• 28% were still showing a lack of menstruation following the recovery period

That means that even after a three to four month recovery period the female hormonal system had not yet fully recovered.

And this is after one extremely well-thought-out and executed weight loss program designed to science the shit out of weight loss.

What Happens to Our Body When We Diet Long Term?

We have absolutely no idea. But this particular study shows us that weight loss, fat burning and hormone regulation is far more sophisticated than we think. And there are major players in the autoregulation of metabolism.

It's just not as simple as calories IN vs calories OUT.

And if what you're doing is working… meaning you do lose weight and look great… it doesn't mean that your body is functioning well, so the long-game may not look so pretty for you.

Just because you lose weight and look great, doesn't mean your body is functioning well; which never turns out to be sexy in the long-run.

At the heart of all this complicated physiology is an often ignored, but obvious crucial structure for health – The Brain. The brain creates a set point weight for your body, much like a thermostat.

So your body weight is actually tightly regulated by the brain. And this is why your body starts fighting back against weight loss. It's why diets don’t work.

Whenever your weight changes too much, your brain will intervene to push it back to what it thinks is the correct weight for you.

If you want to drop a few pounds (or 50) or  your goal is to get as lean as possible, this doesn’t mean that you have to abandon your get-healthy pursuits. (But remember… looking good doesn’t automatically equate to being healthy.) What you have to know is that the answer is simply not to eat less.

An easier and more sustainable method is to do things that make your brain more comfortable at a lower weight. Ultimately, you can lower your set point weight so that your body is happy carrying around less fat.

Both animal and human research suggests that eating a diet of unrefined, lower calorie-density, and simple foods is key.

Other important non-diet factors key to weight loss include regular physical activity, managing your stress, and getting the right amount of sleep.

Why Nutrition Coaching with a Professional is Important

My mind goes to all the women out there who do this yo-yo dieting over and over.

How jacked up are their hormones? How metabolically damaged have they become? I'm not here to influence anyone’s goals. If you want to look a certain way, go for it.

Every human being has a right to know the risks and rewards of their personal health goals. I don’t believe that most women are aware of the risks that come along with this type of body re-composition, let alone maintaining it for long periods of time.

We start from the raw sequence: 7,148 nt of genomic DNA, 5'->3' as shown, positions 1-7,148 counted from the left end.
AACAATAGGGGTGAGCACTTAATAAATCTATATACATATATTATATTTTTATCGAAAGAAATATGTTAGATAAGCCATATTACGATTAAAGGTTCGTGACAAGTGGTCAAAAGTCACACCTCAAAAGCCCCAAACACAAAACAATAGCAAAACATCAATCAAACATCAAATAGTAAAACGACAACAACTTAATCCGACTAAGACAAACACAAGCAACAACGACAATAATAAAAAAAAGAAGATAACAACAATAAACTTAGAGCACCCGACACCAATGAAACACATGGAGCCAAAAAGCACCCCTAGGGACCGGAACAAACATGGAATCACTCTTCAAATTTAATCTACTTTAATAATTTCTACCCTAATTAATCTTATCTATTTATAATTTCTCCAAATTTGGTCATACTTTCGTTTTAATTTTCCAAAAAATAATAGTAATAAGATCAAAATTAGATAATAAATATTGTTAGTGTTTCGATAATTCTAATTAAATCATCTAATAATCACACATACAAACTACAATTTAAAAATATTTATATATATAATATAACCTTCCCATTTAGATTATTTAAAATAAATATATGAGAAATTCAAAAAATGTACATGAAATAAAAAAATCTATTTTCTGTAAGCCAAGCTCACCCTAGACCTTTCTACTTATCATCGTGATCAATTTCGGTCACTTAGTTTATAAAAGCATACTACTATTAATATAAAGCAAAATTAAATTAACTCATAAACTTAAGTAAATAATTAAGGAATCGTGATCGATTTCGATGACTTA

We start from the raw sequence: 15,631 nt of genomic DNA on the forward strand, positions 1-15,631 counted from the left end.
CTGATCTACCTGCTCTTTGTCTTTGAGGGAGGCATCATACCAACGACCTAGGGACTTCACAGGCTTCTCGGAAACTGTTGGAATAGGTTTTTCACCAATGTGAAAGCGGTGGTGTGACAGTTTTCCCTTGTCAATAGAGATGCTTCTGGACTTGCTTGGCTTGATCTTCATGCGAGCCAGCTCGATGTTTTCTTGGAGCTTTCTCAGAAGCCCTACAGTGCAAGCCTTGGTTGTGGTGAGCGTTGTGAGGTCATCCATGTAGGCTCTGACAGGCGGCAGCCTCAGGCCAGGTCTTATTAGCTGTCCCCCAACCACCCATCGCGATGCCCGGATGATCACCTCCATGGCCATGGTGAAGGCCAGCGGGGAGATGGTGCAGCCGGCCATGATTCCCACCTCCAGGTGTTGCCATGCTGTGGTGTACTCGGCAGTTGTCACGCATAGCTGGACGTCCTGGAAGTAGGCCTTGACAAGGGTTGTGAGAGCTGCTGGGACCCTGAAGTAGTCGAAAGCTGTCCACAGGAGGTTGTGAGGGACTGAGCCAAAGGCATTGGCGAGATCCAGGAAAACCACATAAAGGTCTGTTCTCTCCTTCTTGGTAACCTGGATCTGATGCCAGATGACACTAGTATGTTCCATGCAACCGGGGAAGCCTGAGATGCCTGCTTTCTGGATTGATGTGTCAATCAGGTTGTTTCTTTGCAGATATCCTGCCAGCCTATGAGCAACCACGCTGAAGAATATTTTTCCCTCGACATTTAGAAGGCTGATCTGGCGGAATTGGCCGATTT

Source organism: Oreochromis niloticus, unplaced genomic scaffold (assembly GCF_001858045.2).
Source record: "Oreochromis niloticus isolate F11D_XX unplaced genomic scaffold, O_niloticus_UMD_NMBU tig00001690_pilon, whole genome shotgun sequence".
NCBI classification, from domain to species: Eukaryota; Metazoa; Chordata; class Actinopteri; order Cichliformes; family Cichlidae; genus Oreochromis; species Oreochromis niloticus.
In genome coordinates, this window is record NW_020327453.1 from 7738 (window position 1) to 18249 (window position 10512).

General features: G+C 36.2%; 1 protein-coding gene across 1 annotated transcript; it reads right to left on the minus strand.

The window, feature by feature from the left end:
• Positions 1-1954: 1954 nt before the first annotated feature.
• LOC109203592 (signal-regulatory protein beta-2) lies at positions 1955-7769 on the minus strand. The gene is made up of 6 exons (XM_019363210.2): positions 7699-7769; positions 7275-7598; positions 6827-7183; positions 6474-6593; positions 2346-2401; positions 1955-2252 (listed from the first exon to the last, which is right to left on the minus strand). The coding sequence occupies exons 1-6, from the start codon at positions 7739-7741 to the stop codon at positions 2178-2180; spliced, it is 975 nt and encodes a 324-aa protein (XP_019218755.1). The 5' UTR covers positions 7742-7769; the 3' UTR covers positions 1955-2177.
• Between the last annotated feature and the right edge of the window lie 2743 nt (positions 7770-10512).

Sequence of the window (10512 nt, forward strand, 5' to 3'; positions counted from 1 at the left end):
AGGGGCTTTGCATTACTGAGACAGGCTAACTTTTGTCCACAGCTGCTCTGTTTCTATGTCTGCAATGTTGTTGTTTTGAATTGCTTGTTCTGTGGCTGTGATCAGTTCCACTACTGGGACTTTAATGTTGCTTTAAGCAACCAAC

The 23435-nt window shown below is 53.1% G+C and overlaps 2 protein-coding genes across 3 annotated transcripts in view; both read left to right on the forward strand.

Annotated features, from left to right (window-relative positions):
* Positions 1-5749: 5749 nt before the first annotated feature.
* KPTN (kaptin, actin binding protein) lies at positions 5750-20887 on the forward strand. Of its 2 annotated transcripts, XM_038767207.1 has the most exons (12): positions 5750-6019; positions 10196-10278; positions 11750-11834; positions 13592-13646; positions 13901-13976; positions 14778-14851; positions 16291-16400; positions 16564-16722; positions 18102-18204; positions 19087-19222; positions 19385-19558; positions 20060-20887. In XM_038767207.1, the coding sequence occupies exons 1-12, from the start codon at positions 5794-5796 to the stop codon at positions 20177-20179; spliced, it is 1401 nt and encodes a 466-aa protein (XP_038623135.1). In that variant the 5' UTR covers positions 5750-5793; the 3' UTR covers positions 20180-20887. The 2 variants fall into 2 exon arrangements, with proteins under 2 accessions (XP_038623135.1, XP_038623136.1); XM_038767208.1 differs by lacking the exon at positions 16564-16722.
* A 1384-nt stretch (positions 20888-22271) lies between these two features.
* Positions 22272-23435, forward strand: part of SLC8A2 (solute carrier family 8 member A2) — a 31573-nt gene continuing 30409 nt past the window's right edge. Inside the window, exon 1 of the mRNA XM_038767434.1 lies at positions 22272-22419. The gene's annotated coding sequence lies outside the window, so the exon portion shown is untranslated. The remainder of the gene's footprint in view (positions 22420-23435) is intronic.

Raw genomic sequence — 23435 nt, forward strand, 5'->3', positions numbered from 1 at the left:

The reason why I started Nutrition Coaching is because I have seen so many of my patients undergo body transformation programs that screwed up their body's despite their weight loss.

As a Functional Medicine physician, my goal is to help someone become the best version of themselves, not just look good, but to function their best as well.

If you're like most of my coaching clients, you've tried stuff in the past to get in shape — diets, workout programs, fancy fitness gadgets.

And you've probably reached the same conclusion most people do with these programs:

The all-or-nothing, crash-and-burn, sweat-your-ass-off approach… simply doesn't work in the long run.

These programs give you crazy rules to follow; they don't mesh well with your real, day-to-day life.

And they try to fit you into their ‘one-size-fits-all' program, rather than fitting the program into your life.

They just suck. Plain and simple. You know it. I know it.

And even when they do give some results, they typically don't last and worse, they screw up your hormones.

With my Nutrition Coaching program, you'll learn how to:

* Eat better, without dieting or feeling deprived.
* Get active, no matter what shape you're in now.
* Ditch the food rules, dropping the fad diets and conflicting advice.
* Build fitness into your life, without it taking over.
* Achieve, and maintain, your goals, even when life gets busy.
not jack up your hormones in the process

The result? You'll:

* Lose the weight / fat you haven't been able to shed for years.
* Build physical strength and confidence in your body.
* Gain mental confidence, no longer hiding your gifts and talents.
* Let go of food confusion, learn what to do, how to do it.
* Get off diet rollercoasters, once and for all, never look back.